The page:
Krisuvik

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  • Country
  • Volcanic Region
  • Primary Volcano Type
  • Last Known Eruption
  • 63.93°N
  • 22.1°W

  • 379 m
    1243 ft

  • 371030
  • Latitude
  • Longitude

  • Summit
    Elevation

  • Volcano
    Number

The Global Volcanism Program has no activity reports for Krisuvik.

The Global Volcanism Program has no Weekly Reports available for Krisuvik.

The Global Volcanism Program has no Bulletin Reports available for Krisuvik.

Basic Data

Volcano Number

Last Known Eruption

Elevation

Latitude
Longitude
371030

1340 CE

379 m / 1243 ft

63.93°N
22.1°W

Volcano Types

Crater rows
Shield(s)

Rock Types

Major
Basalt / Picro-Basalt

Tectonic Setting

Rift zone
Oceanic crust (< 15 km)

Population

Within 5 km
Within 10 km
Within 30 km
Within 100 km
29,070
29,070
164,484
195,915

Geological Summary

The Krísuvík volcanic system (also spelled Krysuvik) consists of a group of NE-SW-trending basaltic crater rows and small shield volcanoes cutting the central Reykjanes Peninsula west of Kleifarvatn lake. Several eruptions have taken place since the settlement of Iceland, including the eruption of a large lava flow from the Ogmundargigar crater row around the 12th century. The latest eruption at Krísuvík took place during the 14th century.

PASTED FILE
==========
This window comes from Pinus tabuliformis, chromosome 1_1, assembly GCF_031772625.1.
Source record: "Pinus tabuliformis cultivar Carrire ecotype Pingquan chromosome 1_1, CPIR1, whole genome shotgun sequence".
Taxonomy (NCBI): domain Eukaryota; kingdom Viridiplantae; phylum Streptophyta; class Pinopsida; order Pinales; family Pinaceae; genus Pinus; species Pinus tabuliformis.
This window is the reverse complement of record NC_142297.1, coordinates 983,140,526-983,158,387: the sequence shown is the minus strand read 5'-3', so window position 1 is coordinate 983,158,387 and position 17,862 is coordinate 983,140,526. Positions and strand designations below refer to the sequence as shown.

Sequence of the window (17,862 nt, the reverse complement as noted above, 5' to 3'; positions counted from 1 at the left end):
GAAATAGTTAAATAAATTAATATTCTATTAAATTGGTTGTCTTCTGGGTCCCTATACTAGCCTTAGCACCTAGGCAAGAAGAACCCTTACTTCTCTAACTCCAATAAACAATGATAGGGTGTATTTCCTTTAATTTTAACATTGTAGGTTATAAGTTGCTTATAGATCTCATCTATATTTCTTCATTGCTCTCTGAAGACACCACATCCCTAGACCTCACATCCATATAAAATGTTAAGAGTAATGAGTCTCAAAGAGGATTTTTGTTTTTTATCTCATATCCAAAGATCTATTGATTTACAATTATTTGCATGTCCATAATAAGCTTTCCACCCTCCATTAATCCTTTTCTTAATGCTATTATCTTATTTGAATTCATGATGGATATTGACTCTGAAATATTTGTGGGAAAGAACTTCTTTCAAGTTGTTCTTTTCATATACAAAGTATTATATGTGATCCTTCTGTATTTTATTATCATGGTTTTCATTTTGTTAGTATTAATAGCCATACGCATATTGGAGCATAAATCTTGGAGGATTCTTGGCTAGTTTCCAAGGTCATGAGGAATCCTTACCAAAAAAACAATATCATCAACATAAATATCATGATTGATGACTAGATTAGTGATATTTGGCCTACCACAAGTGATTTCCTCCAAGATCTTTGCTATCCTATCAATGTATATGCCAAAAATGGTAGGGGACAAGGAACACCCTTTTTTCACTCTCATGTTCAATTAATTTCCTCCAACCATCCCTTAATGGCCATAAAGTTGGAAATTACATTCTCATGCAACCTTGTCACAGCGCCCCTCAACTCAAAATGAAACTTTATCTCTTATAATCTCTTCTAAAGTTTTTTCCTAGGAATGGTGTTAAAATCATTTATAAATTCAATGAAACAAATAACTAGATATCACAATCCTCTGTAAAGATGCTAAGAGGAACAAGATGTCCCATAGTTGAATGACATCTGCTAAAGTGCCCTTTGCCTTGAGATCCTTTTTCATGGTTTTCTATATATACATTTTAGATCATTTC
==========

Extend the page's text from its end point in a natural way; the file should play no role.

References

The following references have all been used during the compilation of data for this volcano, it is not a comprehensive bibliography.

Andrew R E B, Gudmundsson A, 2007. Distribution, structure, and formation of Holocene lava shields in Iceland. J Volc Geotherm Res, 168: 137-154.

Gudmundsson A T, 1986b. Iceland-Fires. Reykjavik: Vaka-Helgafell, 168 p.

IAVCEI, 1973-80. Post-Miocene Volcanoes of the World. IAVCEI Data Sheets, Rome: Internatl Assoc Volc Chemistry Earth's Interior..

Jakobsson S P, Jonsson J, Shido F, 1978. Petrology of the western Reykjanes Peninsula, Iceland. J Petr, 19: 669-705.

Johannesson H, Einarsson S, 1988a. Krisuvik eruptions 1. Age of the Ogmundarhraun lava flow and the medieval tephra layer, Reykjanes Peninsula, southwest Iceland. Jokull, 38: 71-87 (in Icelandic with English summary).

Jonsson J, 1978. Geology of the Reykjanes Peninsula. Orkustofnun Jardhitadeild, OS-JHD-7831, Geol maps and 303 p text (in Icelandic).

Jonsson J, 1983. Volcanic eruptions in historical time on the Reykjanes Peninsula, southwest Iceland. Natturufraedingurinn, 52: 127-139 (in Icelandic with English summary).

Saemundsson K, Einarsson S, 1980. Geological map of Iceland, sheet 3, south-west Iceland. Icelandic Museum Nat Hist & Iceland Geodetic Surv, 1:250,000 geol map.

Steinthorsson S, et al., 2002. Catalog of Active Volcanoes of the World - Iceland. Unpublished manuscript.

Eruptive History


Summary of Holocene eruption dates and Volcanic Explosivity Indices (VEI).


Start Date Stop Date Eruption Certainty VEI Evidence Activity Area or Unit
1340 (?) Unknown Confirmed 1 Tephrochronology Tradarfjöll
1325 (?) Unknown Confirmed 1 Tephrochronology Elborg vid Trolladyngju
1188 Unknown Confirmed 1 Historical Observations Mavahlidargigir
1151 Unknown Confirmed 1 Historical Observations Ogmundargigar and other vents